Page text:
Same Old Song and Dance
A couple months ago, Disney released Disney's Earth, which was basically the BBC series "Planet Earth" repackaged for stupid children who like baby ducks falling in slow motion. It wasn't new footage, it wasn't even extra footage. It was just animals with the soothing sounds of nature enthusiast Darth Earl Jones, and another excuse to show an elephant getting fucked up by a pride of lions. Food, Inc., a documentary by Robert Kenner, does essentially the same thing. It's a mash up of Eric Schlosser's Fast Food Nation and Michael Pollen's The Omnivore's Dilemma, featuring blurbs from both food fighters, wrapped up with the same arguments we've been hearing. Factory farming is bad, the government doesn't do anything about it, fast food makes you fat and deaderer. It lauds organic foods, local farming and seasonal menus. The big name food production companies still aren't talking to men with cameras, so we don't get anything new on that front. It's still a bunch of hippies telling us corn's the devil, high fructose corn syrup will fuck your mother, and we all need to run tell it on the Hill to our congressmen, because they represent the people's best interest. At this point, you either know this, or you don't give a shit. I say, can't it be both?
There's a moment in the film that sums up the situation perfectly. A mother goes to her congresswoman and tells her the story of how her two-year-old son died from tainted meat. On the way, the two women get lost in the building. Finally, they arrive. We get shots of the baby boy playing in the water, eating at a picnic table, voiced over by the mother telling a gut-wrenching tale. At the end, the congresswoman hugs the mother and tells her that if they have a hearing, she wants her to tell her tale. And they leave. With nothing changed. It's all a bunch of pats on the back and hugging and talking with nothing actually being done. This same mother is not allowed to go on camera and publicly state that she no longer eats hamburgers because her toddler died from "potentially tainted meat" because the meat companies can sue her. But she's probably being paranoid. Right, Oprah?
I know I sound like I'm being extremely cynical, but I don't see the point in showing us more footage of the vast cattle factories and hidden camera shots of the poor conditions in slaughterhouses. We understand our meat products are bad. We know. Change has already been made. When Wal-Mart decided to refuse to sell dairy products that used bovine growth hormone and all the major food production companies went out to snatch up organic labels, we're moving in the right direction. We know we should all be planting gardens and shopping at farmer's markets. We know. Dammit, we know. Tell us what we already know isn't educating, it's catechizing.
The problem is the rest of the country. Most people don't have the time, inclination, or money to purchase healthy foods. They know they should be eating veggies instead of Fritos and chili pie, but they just don't give a damn. Taking a book and turning it into a movie that's only playing in limited theaters where the hippies already know this stuff isn't going to make them aware of the problem. Food, Inc. is preaching to the choir, and it's the same goddamn sermon, which is why people aren't bothering going to the church anymore.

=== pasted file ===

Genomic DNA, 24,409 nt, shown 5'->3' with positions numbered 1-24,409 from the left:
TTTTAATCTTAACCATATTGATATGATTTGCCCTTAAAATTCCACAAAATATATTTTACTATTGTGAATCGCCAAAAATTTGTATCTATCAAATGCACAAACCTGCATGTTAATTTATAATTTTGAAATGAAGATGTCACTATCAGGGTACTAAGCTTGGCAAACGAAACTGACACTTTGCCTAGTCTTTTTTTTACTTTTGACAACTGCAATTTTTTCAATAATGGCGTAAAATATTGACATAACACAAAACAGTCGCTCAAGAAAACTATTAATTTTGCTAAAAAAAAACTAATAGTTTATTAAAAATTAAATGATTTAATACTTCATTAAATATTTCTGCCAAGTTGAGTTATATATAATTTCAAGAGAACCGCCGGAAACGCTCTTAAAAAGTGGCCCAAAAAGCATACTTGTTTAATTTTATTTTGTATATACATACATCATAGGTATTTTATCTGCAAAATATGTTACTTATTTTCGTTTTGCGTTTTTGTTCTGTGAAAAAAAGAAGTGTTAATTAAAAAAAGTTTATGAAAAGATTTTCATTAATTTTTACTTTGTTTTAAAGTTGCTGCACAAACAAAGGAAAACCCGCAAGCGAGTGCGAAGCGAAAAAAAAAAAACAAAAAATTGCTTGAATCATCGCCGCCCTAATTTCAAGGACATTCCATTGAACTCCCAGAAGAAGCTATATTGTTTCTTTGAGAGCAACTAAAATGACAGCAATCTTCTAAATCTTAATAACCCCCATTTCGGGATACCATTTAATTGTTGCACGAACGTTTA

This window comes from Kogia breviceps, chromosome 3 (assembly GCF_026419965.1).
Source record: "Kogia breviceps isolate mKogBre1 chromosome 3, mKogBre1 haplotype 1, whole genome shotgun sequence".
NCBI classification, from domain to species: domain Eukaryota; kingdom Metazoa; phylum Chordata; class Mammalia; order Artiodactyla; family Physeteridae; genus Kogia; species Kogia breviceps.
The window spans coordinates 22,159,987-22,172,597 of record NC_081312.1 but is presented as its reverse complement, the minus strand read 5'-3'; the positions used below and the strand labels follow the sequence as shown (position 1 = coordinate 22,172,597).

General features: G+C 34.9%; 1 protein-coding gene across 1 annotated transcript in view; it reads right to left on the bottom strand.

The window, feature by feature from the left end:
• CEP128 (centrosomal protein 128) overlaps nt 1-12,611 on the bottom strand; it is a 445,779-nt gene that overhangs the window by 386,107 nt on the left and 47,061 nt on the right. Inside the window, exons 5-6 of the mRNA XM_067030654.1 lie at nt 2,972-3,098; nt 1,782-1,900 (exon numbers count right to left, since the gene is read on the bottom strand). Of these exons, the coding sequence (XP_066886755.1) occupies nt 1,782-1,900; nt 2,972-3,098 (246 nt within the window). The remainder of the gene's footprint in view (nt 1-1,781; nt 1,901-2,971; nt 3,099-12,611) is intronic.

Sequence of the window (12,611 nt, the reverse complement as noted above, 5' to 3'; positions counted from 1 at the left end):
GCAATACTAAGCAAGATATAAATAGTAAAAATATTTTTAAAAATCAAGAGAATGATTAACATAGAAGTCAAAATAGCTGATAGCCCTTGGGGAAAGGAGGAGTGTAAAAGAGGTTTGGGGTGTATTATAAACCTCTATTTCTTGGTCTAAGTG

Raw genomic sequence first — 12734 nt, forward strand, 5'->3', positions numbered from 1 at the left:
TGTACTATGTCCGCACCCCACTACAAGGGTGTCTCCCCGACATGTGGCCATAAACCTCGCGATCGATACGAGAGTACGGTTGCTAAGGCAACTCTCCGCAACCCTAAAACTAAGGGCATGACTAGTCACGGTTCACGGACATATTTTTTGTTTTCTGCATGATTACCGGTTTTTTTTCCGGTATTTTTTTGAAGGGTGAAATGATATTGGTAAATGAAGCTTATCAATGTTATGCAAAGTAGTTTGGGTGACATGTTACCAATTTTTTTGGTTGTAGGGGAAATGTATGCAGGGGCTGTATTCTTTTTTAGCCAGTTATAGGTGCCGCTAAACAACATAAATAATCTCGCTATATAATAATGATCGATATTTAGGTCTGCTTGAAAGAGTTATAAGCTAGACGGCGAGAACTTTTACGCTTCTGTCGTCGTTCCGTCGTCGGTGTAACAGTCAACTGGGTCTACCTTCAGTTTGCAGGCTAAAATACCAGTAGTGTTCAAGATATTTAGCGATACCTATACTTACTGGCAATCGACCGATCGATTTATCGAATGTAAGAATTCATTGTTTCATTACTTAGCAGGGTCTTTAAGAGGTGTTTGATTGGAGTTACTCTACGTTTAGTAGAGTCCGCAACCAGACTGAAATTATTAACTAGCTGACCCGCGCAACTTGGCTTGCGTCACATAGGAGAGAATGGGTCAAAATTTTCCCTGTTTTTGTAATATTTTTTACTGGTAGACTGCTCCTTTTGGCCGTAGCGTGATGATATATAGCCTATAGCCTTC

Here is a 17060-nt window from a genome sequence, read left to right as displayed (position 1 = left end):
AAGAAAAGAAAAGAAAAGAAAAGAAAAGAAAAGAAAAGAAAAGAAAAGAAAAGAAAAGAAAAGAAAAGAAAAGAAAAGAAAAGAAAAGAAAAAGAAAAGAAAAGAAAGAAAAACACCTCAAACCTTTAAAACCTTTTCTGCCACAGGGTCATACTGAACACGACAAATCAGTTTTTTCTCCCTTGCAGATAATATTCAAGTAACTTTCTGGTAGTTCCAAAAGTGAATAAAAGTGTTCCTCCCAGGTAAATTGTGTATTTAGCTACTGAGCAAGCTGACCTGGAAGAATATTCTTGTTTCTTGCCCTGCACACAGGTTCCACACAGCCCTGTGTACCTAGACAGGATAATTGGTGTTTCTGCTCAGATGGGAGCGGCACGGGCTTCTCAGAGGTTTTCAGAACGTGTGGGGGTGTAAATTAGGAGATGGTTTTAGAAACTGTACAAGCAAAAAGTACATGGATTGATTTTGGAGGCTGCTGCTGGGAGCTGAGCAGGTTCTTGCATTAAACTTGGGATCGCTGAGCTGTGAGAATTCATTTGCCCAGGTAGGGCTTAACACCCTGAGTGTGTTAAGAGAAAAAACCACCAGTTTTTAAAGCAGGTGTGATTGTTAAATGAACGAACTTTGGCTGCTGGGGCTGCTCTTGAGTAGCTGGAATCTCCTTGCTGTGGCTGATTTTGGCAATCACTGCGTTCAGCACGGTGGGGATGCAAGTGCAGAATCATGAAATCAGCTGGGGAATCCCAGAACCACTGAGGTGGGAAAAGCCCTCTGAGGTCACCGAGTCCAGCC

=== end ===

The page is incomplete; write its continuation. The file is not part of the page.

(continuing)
The nicest thing I can say for Kenner is that he isn't attacking the big market organics like Whole Foods and Wal-Mart. Granted, most "organic" foods aren't really organic, and they aren't the best option. But to solve the problem, we need to take small steps. Not everyone in the country is going to be able to purchase grass-fed beef from local farms. But if people vote with their dollars not to buy stuff that was processed in corporate factories or that was fed growth hormones, the companies will find other ways to process the meat. We should have proper labeling on our foods, telling us where the foods came from, whether that's another country or from the meat of cloned animals.
The system is screwed up, and it needs to be changed, but making a documentary isn't going to get the word out to the people who need to hear it. Food, Inc. is that warm smug self-satisfaction that comes with having a Trader Joe's reuseable bag full of five dollar tomatoes. It's that pat on the back and wink that hipsters pushing strollers around farmer's markets buying four dollar cartons of eggs to give to each other. It's a good message, but we've heard it all before. From the very guys you're filming. So shut up or blow up a Wendy's already. Or go to www.takepart.com/foodinc to find out what you can do to change. Or keep eating fat, fatty.
Brian Prisco lives in a pina down by the mer-port of Burbank, by way of the cheesesteak-laden arteries of Philadelphia. Any and all grumblings can be directed to priscogospel at hotmail dot com.
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